Both McCain and his Democratic rival, Sen. Barack Obama, would leave the White House without comment, and the meeting was described as among the wildest in memory. A beleaguered President Bush had to struggle to maintain order and reassert himself. And when Democrats left to caucus in the Roosevelt Room, Paulson pursued them, begging that they not “blow up” the legislation.

The former Goldman Sachs CEO even went down on one knee as if genuflecting, to which Speaker Nancy Pelosi (D-Cal.) is said to have joked, “I didn’t know you were Catholic.”

[From Wild day, no deal – David Rogers – Politico.com]

John McSame wants to make sure the whole charade turns into a partisan snipe-fest for his own reasons, and so he can avoid losing a debate to a better prepared candidate.

(via Whet Moser)

Categories
government politics

Coburn Hates Trains

Senator Tom (“Global Warming is a lot of crap“) Coburn hates trains in general, hates Amtrak in particular, and especially hates passengers on Amtrak and similar commuter trains. Coburn would be much happier if everyone drove Hummers to and from their jobs instead of taking the communistic commuter rail.

Waiting for You is Lonely

Legislation that would mandate collision-avoidance systems for trains is being blocked by Republican Sen. Tom Coburn of Oklahoma, who objects to a provision that would provide a major funding boost for Amtrak that was bundled together with the safety measures this week.

In a phone interview, Mr. Coburn said that in addition to the specific reservations he has over the increased spending in the rail package, which has an estimated cost of about $14 billion over five years, the $700 billion federal rescue plan makes fiscal discipline in other areas even more imperative.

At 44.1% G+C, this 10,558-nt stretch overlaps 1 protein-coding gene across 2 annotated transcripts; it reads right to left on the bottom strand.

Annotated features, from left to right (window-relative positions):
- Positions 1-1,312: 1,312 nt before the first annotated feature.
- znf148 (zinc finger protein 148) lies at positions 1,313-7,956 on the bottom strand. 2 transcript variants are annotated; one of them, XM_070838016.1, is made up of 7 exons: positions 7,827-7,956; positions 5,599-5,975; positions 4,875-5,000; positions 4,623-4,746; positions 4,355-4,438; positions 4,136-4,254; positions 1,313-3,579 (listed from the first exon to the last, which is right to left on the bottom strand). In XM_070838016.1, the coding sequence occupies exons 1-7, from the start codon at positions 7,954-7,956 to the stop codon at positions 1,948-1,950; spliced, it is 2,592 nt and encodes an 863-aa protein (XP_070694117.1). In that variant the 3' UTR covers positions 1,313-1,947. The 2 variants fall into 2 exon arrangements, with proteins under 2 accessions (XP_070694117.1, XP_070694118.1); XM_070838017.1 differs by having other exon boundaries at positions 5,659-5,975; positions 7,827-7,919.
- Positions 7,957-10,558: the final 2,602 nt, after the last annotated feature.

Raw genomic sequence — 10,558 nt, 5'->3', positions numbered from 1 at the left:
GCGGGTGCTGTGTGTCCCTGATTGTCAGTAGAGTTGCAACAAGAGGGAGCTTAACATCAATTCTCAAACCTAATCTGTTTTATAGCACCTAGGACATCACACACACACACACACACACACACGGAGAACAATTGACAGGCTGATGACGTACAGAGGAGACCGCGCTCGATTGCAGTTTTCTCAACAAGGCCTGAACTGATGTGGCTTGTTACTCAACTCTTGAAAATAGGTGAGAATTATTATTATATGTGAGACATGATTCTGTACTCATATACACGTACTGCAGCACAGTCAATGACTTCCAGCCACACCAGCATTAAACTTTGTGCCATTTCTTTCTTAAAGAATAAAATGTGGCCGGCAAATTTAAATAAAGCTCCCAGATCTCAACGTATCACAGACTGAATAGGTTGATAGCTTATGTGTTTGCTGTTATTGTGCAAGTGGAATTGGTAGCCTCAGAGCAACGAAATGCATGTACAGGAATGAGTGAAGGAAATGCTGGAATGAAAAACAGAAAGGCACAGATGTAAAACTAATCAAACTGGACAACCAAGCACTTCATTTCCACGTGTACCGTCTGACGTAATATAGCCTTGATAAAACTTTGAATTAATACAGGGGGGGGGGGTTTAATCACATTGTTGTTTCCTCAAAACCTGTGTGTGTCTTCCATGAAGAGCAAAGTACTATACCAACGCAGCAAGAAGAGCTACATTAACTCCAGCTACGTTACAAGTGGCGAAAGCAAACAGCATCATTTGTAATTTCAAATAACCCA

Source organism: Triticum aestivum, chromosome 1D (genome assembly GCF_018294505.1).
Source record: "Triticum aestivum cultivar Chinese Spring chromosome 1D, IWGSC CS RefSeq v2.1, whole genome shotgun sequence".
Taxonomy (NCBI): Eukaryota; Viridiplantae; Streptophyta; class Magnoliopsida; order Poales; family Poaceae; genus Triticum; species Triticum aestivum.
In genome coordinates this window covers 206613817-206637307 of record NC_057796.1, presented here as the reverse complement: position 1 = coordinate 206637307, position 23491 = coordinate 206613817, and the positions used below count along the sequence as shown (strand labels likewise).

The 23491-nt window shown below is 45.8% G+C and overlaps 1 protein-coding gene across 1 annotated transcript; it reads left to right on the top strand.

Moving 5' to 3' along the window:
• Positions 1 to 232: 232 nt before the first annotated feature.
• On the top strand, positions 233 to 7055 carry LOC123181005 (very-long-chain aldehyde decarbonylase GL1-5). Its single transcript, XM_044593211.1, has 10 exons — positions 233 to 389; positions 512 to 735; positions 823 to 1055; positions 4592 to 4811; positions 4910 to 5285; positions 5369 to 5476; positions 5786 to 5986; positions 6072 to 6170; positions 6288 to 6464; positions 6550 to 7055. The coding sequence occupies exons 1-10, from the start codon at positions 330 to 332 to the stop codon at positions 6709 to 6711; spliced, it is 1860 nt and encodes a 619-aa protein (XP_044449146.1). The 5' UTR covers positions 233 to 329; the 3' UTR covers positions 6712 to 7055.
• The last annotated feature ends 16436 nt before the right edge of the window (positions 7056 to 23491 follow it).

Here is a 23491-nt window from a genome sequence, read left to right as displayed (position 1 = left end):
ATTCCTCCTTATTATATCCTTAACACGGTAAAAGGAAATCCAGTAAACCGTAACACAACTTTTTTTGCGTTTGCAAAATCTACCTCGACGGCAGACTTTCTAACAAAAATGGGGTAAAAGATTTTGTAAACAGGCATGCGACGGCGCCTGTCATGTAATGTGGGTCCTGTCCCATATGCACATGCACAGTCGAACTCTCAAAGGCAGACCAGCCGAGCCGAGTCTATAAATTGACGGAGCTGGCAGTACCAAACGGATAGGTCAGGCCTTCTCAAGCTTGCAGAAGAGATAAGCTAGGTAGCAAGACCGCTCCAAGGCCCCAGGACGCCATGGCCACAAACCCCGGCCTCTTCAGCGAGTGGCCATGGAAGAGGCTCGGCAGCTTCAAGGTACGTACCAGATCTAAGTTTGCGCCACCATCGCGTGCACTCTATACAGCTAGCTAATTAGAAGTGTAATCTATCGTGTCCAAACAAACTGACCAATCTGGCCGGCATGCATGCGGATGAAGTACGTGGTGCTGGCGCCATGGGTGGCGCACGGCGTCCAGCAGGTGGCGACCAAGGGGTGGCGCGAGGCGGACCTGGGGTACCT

“We’re on a short financial leash for at least the next couple of quarters,” Mr. Coburn said. “We have to start doing things now … that will make a difference for the future.”

Transportation leaders in Congress reached an agreement Wednesday on a long-pending package of bills related to rail safety and service. Supporters of increased funding for Amtrak’s passenger rail service hoped to overcome Mr. Coburn’s opposition by combining that measure with legislation that would attack railway safety problems highlighted by the Sept. 12 train crash in California that killed 25 people. The safety measures include increasing the number of federal railroad inspectors and limiting the consecutive hours train crews can work.

Mr. Coburn also opposes a provision that would steer $1.5 billion to the Washington Metropolitan Area Transit Authority, saying passengers and local authorities should fund mass-transit operations in the nation’s capital.

[From Senator Holds Up Bill on Train Safety Device – WSJ.com]